Folklore and Evermore: Swift stays on top during shutdown

a+split+screen+of+the+cover+images+to+Evermore+and+Folklore%2C+Taylor+Swift%27s+most+rcent+albums

a split screen of the cover images to Evermore and Folklore, Taylor Swift’s most rcent albums

Taylor Swift has once again proven she runs the music industry. 

In 2020, Taylor Swift released her 8th and 9th studio albums, Folklore and Evermore, within six months of each other. Both were surprise drops that took her fans and the world by storm.

Swift, known for her switch from the country to pop world, floats into the alternative scene with these folk-pop albums. With Folklore being nominated for six Grammys, including the coveted album of the year, now is the perfect time to give these projects a listen. 

Both Folklore and Evermore had commercial success. Folklore was released July 2020 and topped the Billboard 200 for 8 weeks and was the best selling album of 2020. Evermore was released in December 2020, and topped the charts for 3 weeks and has had a top 10 spot for 6. The lead single off of Folklore is “Cardigan”, which debuted with 7.742 million streams, the biggest opening day for a song by a solo artist in 2020. “Willow,” the lead single from Evermore, also debuted at number 1. 

Swift is known for her iconic music videos, with classics such as “You belong with me,” “Bad blood,” “Blank space,” and “Look what you made me do.” Folklore and Evermore videos add to this tradition, featuring Easter eggs for super fans and deep meaning for the attentive viewer. When watched together, the videos tell a cohesive story, with “Willow” picking up where “Cardigan” leaves off. The music video for “Cardigan” has over 80 million views on YouTube and the video for “willow” has over 60 million views.

Swift, an artist known for her storytelling, displays her masterful lyricism and creativity on Folklore and Evermore. One major way she does this is by shifting from completely autobiographical writing to telling stories that are not her own. For example in “The last great american dynasty” on Folklore, Taylor tells the story of Rebekah Harness, the woman who formerly owned Swift’s Rhode Island mansion.  However, Swift did not completely abandon her ultra-personal writing style. In Folklore she shares some of her deepest thoughts and feelings with the songs “Mirrorball” and “Peace,” in which she reveals some of her struggles with being in the spotlight.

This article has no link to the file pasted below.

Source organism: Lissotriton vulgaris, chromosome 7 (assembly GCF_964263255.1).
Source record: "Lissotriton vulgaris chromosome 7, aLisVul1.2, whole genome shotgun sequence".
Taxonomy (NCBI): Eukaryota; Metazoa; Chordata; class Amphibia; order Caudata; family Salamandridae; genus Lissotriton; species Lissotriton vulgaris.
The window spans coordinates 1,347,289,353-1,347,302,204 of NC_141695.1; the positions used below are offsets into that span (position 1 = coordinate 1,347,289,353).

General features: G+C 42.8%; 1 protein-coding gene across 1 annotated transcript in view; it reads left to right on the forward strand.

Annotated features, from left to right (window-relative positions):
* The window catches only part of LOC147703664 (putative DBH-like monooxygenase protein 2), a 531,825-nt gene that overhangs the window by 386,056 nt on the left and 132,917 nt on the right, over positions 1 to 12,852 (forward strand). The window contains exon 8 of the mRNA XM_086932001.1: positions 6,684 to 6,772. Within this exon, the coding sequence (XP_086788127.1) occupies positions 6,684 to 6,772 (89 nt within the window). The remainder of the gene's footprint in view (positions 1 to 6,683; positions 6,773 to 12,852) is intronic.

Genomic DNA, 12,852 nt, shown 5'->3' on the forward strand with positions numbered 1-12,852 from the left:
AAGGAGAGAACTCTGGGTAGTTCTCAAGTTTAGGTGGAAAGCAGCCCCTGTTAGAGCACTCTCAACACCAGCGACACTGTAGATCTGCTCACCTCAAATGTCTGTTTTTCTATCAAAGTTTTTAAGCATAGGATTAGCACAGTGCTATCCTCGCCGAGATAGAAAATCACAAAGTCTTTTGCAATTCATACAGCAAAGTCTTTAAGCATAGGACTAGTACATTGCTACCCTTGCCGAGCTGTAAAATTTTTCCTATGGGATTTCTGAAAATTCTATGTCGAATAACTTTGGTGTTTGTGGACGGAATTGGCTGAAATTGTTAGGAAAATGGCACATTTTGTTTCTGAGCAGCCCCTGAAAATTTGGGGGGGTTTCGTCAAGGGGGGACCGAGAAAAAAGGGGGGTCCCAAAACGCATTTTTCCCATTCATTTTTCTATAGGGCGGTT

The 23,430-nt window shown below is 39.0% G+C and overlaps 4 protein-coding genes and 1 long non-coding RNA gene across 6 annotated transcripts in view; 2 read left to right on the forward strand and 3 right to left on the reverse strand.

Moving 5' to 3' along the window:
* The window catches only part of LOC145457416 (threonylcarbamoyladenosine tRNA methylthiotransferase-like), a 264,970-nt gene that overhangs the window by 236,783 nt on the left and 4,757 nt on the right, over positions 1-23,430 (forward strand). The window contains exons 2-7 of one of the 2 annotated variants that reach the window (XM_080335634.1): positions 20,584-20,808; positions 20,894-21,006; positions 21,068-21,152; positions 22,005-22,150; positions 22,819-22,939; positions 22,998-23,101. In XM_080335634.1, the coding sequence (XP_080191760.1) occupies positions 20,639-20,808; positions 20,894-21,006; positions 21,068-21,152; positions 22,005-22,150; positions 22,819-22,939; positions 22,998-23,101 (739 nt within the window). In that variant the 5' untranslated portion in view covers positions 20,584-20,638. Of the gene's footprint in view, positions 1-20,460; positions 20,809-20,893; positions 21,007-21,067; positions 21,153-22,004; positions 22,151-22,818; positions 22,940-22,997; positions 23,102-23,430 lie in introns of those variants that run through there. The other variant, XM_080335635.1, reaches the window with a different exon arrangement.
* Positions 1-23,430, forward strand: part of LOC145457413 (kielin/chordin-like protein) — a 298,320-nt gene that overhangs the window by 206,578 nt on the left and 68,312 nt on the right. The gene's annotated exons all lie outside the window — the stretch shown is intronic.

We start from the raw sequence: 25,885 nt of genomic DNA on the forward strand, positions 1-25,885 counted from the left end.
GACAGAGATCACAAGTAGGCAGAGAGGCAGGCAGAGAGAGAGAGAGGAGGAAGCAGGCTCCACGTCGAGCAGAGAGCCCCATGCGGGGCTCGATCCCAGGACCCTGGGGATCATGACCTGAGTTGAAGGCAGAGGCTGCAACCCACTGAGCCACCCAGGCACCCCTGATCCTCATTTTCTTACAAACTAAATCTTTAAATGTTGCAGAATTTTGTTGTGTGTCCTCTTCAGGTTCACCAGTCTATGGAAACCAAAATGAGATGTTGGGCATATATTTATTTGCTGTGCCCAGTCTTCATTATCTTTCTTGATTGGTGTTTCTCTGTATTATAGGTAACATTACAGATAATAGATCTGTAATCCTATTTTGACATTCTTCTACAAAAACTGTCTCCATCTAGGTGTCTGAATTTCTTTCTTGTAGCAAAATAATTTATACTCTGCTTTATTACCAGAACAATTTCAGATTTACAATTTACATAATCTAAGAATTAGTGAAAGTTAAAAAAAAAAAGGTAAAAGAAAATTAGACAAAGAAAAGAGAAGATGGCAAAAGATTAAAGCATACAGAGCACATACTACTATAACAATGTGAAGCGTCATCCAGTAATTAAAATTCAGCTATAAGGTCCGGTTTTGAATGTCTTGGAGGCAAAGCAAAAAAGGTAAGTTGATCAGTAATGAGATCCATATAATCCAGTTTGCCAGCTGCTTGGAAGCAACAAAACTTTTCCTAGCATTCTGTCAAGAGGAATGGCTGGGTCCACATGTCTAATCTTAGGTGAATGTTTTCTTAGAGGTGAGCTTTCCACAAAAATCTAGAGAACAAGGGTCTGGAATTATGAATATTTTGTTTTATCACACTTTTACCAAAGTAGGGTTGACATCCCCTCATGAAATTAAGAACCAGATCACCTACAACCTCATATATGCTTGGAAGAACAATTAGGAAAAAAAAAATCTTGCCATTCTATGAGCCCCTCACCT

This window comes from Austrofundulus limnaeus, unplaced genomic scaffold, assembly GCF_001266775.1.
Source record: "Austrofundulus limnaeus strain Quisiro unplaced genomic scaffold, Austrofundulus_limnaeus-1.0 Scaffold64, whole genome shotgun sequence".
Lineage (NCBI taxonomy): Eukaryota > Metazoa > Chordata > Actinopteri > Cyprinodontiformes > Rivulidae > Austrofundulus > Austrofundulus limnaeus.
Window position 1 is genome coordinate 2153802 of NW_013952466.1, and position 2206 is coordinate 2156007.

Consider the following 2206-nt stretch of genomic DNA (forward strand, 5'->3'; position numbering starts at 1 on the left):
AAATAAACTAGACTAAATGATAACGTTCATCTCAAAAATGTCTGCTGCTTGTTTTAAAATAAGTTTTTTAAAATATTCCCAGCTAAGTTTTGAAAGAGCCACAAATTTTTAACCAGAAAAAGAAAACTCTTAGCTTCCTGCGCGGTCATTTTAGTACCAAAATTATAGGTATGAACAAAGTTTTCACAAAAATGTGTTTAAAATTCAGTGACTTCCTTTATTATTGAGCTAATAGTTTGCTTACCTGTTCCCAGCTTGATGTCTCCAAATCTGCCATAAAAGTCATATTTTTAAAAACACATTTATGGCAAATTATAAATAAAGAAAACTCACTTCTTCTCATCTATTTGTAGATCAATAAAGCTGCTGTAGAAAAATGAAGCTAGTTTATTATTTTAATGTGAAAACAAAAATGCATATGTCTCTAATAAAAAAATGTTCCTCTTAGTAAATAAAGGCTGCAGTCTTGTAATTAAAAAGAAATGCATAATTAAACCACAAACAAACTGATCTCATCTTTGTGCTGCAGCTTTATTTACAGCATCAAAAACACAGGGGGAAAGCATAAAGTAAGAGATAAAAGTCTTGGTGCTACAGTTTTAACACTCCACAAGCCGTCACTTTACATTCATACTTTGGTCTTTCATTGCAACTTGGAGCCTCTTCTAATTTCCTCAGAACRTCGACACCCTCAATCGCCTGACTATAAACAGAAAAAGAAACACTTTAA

Despite being in a happy relationship with Joe Alwyn, Taylor lives up to her reputation of writing epically depressing breakup anthems with “My tears ricochet”, “August”, and “The 1” on Folklore and “Champagne problems,” “Happiness,” and “Coney Island” on Evermore.

Beginning with her 7th studio album, “Lover”, Swift has delved into social commentary. She does this in her songs “The man” and “You need to calm down.” Swiftcontinues this pattern with the song “Mad woman” on Folklore, which Taylor has explained is about “female rage.” 

Folklore and Evermore feature some amazing guest artists including Justin Vernon of Bon Iver, the National, and HAIM. Bon Iver, an Indie artist with hits such as, “Skinny love,” is featured on Folklore with the radio hit “Exile,” and  on the title track of Evermore. HAIM is featured on Evermore with the song “No body, no crime,” which is very reminiscent of country Taylor. The National is featured on Evermore the song “Coney Island.”

The people who dislike Folklore and Evermore criticize them for the lack of upbeat songs. Compared to Swift’s other albums, these two have a much more chill vibe. In my opinion, those people need to listen to “Gold rush” and “Long story short,” because those songs get me on my feet just as much as “Shake it off” does. 

Personal favorites: My favorite song from Folklore is “My tears ricochet” and my favorite song from Evermore is “Gold rush.” 

Rating: Coming from someone who has been a Taylor Swift fan since 2006, these are the best albums she has ever released. 

Folklore- 10/10

Evermore- 10/10

Links:

 Cardigan video

Willow video

 Evermore album

Folklore album

The reviewer at 2009 Taylor Swift “Fearless” concert